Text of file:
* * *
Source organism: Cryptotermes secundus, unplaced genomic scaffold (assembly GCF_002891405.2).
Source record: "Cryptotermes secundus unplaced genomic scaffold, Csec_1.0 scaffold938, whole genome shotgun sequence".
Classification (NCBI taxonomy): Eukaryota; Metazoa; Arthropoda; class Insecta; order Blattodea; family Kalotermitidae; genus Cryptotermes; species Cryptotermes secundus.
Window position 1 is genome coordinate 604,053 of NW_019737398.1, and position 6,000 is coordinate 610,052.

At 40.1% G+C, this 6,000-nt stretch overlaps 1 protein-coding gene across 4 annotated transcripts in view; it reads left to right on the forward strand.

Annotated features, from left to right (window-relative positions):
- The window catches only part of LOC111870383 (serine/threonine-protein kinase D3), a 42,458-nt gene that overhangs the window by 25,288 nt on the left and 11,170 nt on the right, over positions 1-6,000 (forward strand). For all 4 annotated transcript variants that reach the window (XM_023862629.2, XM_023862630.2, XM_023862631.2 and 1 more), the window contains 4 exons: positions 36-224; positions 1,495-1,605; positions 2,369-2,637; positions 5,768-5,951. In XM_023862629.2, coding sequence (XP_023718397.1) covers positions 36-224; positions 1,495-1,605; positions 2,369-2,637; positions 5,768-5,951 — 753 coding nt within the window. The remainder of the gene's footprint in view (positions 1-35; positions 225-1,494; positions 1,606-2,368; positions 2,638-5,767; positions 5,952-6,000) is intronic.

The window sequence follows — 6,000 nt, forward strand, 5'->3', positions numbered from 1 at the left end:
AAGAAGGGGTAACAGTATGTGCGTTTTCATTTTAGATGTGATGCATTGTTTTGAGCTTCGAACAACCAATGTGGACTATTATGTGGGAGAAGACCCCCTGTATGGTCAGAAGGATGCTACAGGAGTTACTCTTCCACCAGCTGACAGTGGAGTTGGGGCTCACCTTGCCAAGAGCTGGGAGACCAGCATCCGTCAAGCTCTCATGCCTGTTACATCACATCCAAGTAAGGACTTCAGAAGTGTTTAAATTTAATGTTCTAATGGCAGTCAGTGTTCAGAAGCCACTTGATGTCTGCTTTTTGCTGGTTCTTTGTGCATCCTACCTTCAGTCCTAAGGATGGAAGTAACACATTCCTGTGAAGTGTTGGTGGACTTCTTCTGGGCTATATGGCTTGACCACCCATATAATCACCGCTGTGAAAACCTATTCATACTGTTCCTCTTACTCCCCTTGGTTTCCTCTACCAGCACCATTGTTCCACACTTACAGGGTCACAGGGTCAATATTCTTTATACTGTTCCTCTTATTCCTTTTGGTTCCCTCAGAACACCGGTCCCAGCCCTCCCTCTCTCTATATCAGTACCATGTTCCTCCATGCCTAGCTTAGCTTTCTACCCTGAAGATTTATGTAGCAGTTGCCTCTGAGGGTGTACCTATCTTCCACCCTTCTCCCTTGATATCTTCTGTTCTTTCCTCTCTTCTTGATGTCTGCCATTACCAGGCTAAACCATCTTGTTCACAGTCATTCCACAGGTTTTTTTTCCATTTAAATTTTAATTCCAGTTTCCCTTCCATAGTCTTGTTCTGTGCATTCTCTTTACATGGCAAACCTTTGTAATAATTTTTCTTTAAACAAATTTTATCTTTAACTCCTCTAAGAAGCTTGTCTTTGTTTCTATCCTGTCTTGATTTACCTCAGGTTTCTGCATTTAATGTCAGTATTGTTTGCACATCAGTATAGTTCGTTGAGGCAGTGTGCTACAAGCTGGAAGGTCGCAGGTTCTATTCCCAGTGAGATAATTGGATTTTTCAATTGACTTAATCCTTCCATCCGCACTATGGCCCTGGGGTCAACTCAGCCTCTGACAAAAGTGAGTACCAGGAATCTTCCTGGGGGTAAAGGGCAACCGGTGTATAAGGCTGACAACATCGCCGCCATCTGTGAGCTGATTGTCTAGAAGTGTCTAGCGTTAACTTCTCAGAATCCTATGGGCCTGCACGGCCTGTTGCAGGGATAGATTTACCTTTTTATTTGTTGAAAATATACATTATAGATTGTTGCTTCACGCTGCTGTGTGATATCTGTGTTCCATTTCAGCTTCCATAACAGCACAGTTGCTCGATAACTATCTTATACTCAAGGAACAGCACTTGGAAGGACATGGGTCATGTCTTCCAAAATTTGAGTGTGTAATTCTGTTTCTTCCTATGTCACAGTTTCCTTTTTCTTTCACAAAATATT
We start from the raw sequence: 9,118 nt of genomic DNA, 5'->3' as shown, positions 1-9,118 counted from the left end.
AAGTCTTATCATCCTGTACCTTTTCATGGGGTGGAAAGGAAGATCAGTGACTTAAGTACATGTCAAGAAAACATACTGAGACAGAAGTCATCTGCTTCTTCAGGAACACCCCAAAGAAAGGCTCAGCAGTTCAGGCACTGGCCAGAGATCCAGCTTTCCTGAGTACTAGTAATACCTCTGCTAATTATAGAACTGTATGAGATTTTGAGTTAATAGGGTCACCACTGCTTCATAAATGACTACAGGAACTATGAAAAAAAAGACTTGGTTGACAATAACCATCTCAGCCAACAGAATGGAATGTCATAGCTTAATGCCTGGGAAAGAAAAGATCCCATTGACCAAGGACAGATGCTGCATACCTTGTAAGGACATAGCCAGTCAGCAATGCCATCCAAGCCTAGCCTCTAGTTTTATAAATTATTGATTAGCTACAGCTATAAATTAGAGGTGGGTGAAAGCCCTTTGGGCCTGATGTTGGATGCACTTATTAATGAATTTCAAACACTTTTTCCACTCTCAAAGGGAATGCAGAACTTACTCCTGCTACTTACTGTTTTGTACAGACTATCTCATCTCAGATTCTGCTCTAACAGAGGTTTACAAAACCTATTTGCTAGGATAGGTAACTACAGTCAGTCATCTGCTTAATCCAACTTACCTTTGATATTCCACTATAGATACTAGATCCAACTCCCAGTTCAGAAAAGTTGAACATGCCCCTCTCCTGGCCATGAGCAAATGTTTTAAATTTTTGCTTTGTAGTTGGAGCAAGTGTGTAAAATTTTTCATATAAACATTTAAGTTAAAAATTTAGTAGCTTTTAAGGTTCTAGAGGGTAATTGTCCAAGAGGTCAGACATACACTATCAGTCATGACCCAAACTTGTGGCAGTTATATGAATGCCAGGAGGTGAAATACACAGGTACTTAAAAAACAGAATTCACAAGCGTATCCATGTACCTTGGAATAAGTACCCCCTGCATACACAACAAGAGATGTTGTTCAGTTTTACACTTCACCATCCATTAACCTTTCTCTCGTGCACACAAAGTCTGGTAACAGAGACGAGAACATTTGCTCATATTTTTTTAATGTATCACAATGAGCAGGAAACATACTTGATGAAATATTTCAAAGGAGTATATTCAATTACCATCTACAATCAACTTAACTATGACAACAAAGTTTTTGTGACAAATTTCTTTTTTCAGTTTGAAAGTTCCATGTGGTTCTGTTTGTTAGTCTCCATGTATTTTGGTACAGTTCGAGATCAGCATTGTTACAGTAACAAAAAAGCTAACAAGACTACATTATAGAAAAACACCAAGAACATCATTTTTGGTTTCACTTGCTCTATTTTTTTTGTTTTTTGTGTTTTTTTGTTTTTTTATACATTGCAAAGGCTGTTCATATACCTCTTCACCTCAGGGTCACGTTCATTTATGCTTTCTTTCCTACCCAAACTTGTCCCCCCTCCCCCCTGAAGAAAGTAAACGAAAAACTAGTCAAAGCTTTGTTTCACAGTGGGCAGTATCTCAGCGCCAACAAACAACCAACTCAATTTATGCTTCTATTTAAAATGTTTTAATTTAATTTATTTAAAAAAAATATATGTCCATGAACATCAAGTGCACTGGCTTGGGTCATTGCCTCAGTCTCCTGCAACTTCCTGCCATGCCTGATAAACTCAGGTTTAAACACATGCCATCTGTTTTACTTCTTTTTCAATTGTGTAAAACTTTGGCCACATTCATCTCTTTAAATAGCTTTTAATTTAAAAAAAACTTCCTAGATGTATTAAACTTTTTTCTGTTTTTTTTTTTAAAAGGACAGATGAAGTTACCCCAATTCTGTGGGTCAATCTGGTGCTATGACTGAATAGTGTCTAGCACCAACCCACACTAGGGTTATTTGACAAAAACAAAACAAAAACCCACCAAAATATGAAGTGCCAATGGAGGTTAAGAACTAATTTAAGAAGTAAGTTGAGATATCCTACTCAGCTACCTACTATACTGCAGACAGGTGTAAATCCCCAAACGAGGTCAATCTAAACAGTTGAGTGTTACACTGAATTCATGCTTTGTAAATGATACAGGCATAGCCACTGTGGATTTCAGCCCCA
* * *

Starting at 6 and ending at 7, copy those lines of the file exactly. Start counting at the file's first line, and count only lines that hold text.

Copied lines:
Annotated features, from left to right (window-relative positions):
- The window catches only part of LOC111870383 (serine/threonine-protein kinase D3), a 42,458-nt gene that overhangs the window by 25,288 nt on the left and 11,170 nt on the right, over positions 1-6,000 (forward strand). For all 4 annotated transcript variants that reach the window (XM_023862629.2, XM_023862630.2, XM_023862631.2 and 1 more), the window contains 4 exons: positions 36-224; positions 1,495-1,605; positions 2,369-2,637; positions 5,768-5,951. In XM_023862629.2, coding sequence (XP_023718397.1) covers positions 36-224; positions 1,495-1,605; positions 2,369-2,637; positions 5,768-5,951 — 753 coding nt within the window. The remainder of the gene's footprint in view (positions 1-35; positions 225-1,494; positions 1,606-2,368; positions 2,638-5,767; positions 5,952-6,000) is intronic.